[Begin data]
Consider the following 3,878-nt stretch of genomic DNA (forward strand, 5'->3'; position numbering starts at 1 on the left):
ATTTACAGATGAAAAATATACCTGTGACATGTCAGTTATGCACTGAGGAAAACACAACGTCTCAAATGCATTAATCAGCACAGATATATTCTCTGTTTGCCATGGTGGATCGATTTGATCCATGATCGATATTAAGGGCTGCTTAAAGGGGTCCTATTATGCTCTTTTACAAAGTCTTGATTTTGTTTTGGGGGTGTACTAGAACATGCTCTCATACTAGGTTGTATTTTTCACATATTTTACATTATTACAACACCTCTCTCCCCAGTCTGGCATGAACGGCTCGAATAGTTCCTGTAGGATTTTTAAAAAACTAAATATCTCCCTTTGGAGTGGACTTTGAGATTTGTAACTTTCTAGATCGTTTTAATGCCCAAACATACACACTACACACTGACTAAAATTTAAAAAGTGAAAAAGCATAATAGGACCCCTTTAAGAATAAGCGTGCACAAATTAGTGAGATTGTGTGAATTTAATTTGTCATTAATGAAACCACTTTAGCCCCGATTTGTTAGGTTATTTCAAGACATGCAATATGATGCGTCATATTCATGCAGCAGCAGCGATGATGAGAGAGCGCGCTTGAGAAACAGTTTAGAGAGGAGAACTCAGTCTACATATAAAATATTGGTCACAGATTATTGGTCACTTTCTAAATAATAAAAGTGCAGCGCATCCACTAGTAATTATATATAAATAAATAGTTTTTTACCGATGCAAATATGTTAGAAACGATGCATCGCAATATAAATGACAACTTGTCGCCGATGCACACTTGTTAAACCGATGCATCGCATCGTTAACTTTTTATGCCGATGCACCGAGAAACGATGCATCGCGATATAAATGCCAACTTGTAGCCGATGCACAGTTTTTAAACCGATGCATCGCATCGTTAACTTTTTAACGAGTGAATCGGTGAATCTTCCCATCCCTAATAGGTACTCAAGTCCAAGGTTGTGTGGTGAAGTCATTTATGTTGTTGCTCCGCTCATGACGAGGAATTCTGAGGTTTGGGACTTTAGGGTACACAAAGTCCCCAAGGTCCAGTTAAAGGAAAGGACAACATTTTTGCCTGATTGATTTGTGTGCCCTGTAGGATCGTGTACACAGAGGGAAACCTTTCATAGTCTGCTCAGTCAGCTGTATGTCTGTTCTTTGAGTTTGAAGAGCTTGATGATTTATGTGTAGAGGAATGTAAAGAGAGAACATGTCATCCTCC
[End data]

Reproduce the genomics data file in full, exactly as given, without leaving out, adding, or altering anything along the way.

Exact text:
Consider the following 3,878-nt stretch of genomic DNA (forward strand, 5'->3'; position numbering starts at 1 on the left):
ATTTACAGATGAAAAATATACCTGTGACATGTCAGTTATGCACTGAGGAAAACACAACGTCTCAAATGCATTAATCAGCACAGATATATTCTCTGTTTGCCATGGTGGATCGATTTGATCCATGATCGATATTAAGGGCTGCTTAAAGGGGTCCTATTATGCTCTTTTACAAAGTCTTGATTTTGTTTTGGGGGTGTACTAGAACATGCTCTCATACTAGGTTGTATTTTTCACATATTTTACATTATTACAACACCTCTCTCCCCAGTCTGGCATGAACGGCTCGAATAGTTCCTGTAGGATTTTTAAAAAACTAAATATCTCCCTTTGGAGTGGACTTTGAGATTTGTAACTTTCTAGATCGTTTTAATGCCCAAACATACACACTACACACTGACTAAAATTTAAAAAGTGAAAAAGCATAATAGGACCCCTTTAAGAATAAGCGTGCACAAATTAGTGAGATTGTGTGAATTTAATTTGTCATTAATGAAACCACTTTAGCCCCGATTTGTTAGGTTATTTCAAGACATGCAATATGATGCGTCATATTCATGCAGCAGCAGCGATGATGAGAGAGCGCGCTTGAGAAACAGTTTAGAGAGGAGAACTCAGTCTACATATAAAATATTGGTCACAGATTATTGGTCACTTTCTAAATAATAAAAGTGCAGCGCATCCACTAGTAATTATATATAAATAAATAGTTTTTTACCGATGCAAATATGTTAGAAACGATGCATCGCAATATAAATGACAACTTGTCGCCGATGCACACTTGTTAAACCGATGCATCGCATCGTTAACTTTTTATGCCGATGCACCGAGAAACGATGCATCGCGATATAAATGCCAACTTGTAGCCGATGCACAGTTTTTAAACCGATGCATCGCATCGTTAACTTTTTAACGAGTGAATCGGTGAATCTTCCCATCCCTAATAGGTACTCAAGTCCAAGGTTGTGTGGTGAAGTCATTTATGTTGTTGCTCCGCTCATGACGAGGAATTCTGAGGTTTGGGACTTTAGGGTACACAAAGTCCCCAAGGTCCAGTTAAAGGAAAGGACAACATTTTTGCCTGATTGATTTGTGTGCCCTGTAGGATCGTGTACACAGAGGGAAACCTTTCATAGTCTGCTCAGTCAGCTGTATGTCTGTTCTTTGAGTTTGAAGAGCTTGATGATTTATGTGTAGAGGAATGTAAAGAGAGAACATGTCATCCTCC